Federal lawsuit filed over babies' blood

March 13, 2009 4:35:27 AM PDT
Texas' policy of storing babies' blood indefinitely for possible scientific research is being challenged in a federal lawsuit filed Thursday. The Texas Civil Rights Project filed the suit against the Texas Department of State Health Services and Texas A&M University.

The lawsuit, filed in U.S. District Court in San Antonio on behalf of five plaintiffs, claims that by not asking parents for permission to store and possibly use the blood the state is violating the constitutional protections against unlawful search and seizure.

Texas has been collecting blood samples for decades to screen for 27 different birth defects and other disorders. By law the blood can be taken without consent by hospitals, birthing centers and midwives.

The Department of State Health Services established a policy in 2002 in which it began setting aside the blood spots after the screenings are done and allowing some of it to be used for research. Before that, the blood was discarded after a certain interval.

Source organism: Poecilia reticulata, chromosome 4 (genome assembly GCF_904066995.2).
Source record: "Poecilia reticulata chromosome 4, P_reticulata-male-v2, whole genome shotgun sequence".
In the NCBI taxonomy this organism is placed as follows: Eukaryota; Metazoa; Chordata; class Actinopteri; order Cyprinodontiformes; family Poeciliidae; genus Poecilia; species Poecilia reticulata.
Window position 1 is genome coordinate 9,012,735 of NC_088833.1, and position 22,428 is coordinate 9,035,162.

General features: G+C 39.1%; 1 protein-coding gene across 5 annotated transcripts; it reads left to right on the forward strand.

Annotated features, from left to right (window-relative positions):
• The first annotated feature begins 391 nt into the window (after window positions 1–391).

In February, the state said it would consider requests from parents who want their childrens' blood samples to be destroyed.

"If you want to talk about Big Brother, this is one of its worst incarnations," James Harrington, director of the Civil Rights Project, said in an online story Thursday for the Austin American-Statesman. Harrington spoke at a news conference with some of the plaintiffs.

Doug McBride, a spokesman for the state health department, told The Associated Press Thursday night via an e-mail the department would have no comment.

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